Review: Truth and Memory

Truth and Memory: British Art of the First World War

The First World War Galleries at the Imperial War Museum are awe-inspiring. Or perhaps that’s not the right word. Terrifying might be a better one. As the viewer snakes their way chronologically through the events before, after and during 1914-1918, it is easy to become overwhelmed by the sheer quantity of information available, of artefacts on show, of individual stories relayed for the 21st Century. The horror of what our ancestors endured is palpable and yet we leave the exhibition with the uncomfortable sense that the most personal reflections of the Great War have eluded us, that there is still more to uncover.

A few levels above, the IWM have attempted to distil the raw emotion of WWI in an exhibition of work by war artists of the time. Truth and Memory: British Art of the First World War is not only a hauntingly explicit interpretation of conflict, but also a humbling tribute to the efforts of a united populace.

“The largest exhibition of British First World War art for almost 100 years, this major retrospective reveals how artists helped commemorate the First World War and shape a memory of the conflict that endures to this day.” – Imperial War Museum

Though many of the paintings are bleak – the glorification of battle was replaced by a more realistic depiction of warfare during this time – there is, in this exhibition, a powerfulness that is compounded by the immediacy of the work and the artists’ relationship to it. Many of these appointed artists had experienced the battlefields for themselves and this subjective perspective not only adds weight to their paintings, but also instills in their work a visceral honesty that leaves the viewer in no doubt of the repercussions such a catastrophic war had on both the landscape and the on individual.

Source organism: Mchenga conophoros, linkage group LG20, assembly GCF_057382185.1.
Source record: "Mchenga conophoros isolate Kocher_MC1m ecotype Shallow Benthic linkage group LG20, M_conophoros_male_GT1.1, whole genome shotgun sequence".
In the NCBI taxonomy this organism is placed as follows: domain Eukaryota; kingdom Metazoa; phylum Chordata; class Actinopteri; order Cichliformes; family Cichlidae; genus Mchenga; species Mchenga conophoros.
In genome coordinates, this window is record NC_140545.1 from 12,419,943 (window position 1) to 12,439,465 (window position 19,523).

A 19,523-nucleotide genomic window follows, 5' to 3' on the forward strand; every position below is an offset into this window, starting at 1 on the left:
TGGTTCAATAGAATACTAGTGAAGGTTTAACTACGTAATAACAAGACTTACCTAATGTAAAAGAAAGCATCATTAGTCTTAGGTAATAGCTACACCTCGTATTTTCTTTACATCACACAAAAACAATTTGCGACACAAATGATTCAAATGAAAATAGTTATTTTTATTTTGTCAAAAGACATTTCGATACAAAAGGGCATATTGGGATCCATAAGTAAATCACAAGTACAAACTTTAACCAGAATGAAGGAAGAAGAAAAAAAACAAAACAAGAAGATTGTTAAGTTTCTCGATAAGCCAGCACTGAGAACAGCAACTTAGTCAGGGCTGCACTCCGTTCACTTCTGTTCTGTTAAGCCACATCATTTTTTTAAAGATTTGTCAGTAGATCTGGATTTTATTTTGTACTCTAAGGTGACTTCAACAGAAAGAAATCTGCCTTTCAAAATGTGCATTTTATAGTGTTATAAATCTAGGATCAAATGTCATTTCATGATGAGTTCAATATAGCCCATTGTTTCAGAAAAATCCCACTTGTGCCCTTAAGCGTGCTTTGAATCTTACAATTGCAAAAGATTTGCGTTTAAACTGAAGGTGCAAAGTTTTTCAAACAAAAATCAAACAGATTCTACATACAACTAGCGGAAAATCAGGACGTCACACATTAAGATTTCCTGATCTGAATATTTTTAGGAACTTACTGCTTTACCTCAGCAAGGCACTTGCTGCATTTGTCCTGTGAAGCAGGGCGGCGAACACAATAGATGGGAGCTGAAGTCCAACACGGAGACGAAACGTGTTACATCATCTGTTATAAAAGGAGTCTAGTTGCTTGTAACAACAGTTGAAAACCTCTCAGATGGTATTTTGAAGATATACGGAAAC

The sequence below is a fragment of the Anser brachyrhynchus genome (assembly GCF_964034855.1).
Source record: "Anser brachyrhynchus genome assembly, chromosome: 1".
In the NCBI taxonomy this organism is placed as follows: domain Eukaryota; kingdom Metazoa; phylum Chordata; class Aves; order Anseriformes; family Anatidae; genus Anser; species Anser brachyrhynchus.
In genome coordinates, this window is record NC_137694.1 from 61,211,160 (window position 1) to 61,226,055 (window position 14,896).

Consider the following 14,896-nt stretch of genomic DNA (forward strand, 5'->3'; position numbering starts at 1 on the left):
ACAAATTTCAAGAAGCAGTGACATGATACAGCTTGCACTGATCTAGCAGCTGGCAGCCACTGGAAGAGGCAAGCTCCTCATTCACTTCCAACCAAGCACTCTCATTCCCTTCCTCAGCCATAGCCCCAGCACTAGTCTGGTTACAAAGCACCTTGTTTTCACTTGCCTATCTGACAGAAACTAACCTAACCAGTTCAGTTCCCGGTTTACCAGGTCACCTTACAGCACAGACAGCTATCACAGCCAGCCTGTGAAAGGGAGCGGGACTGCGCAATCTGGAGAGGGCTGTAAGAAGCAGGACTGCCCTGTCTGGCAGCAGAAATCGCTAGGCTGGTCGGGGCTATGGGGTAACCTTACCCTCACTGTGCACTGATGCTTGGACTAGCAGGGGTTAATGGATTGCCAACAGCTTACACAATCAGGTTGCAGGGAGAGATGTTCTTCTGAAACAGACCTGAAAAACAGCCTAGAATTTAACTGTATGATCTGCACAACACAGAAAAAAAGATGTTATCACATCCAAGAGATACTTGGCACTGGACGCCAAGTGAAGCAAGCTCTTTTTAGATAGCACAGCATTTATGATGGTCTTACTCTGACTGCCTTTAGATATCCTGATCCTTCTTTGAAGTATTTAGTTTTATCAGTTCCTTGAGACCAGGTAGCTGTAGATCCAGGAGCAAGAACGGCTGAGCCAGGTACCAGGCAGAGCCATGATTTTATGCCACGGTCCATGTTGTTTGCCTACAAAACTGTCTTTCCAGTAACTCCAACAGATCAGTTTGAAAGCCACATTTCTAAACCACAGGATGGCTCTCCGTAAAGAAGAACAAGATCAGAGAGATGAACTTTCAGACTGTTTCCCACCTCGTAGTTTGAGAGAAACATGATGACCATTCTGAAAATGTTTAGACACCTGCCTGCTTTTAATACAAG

To cover the entire exhibition would be a task too great for this little blog, but despite its size, every piece of work – be it a painting of two dead British soldiers by CRW Nevinson or the desolate landscape portrayed by Paul Nash in We are Making a New World or even a scene of factory workers on the home front painted by Anna Airy (see links below) – is united in what was, during the earliest half of the 20th Century, the relatively new concept of modern warfare.

Each image is as compelling as the next. From the harsh Vorticist forms of Percy Wyndham Lewis to the delicate realism of Sir William Orpen, the variety of styles utilised during this period aptly demonstrates the demanding nature of the theme.

Like the returning poets who moulded their anguish into words, these artists have explored the darkest depths of humanity and subsequently created work that transcends a century.

• Truth and Memory runs until 8th March.

• Visit IWM or follow @IWM_Centenary or @I_W_M on Twitter for more information.

• Images displayed in this exhibition include:

1. Paths Of Glory, by CRW Nevinson

2. We are Making a New World, by Paul Nash

3. Shop for Machining 15-inch Shells: Singer Manufacturing Company, Clydebank, Glasgow, 1918, by Anna Airy

4. A Battery Shelled, by Percy Wyndham Lewis

5. The NCO Pilot, RFC. (Flight Sergeant W G Bennett), by Sir William Orpen



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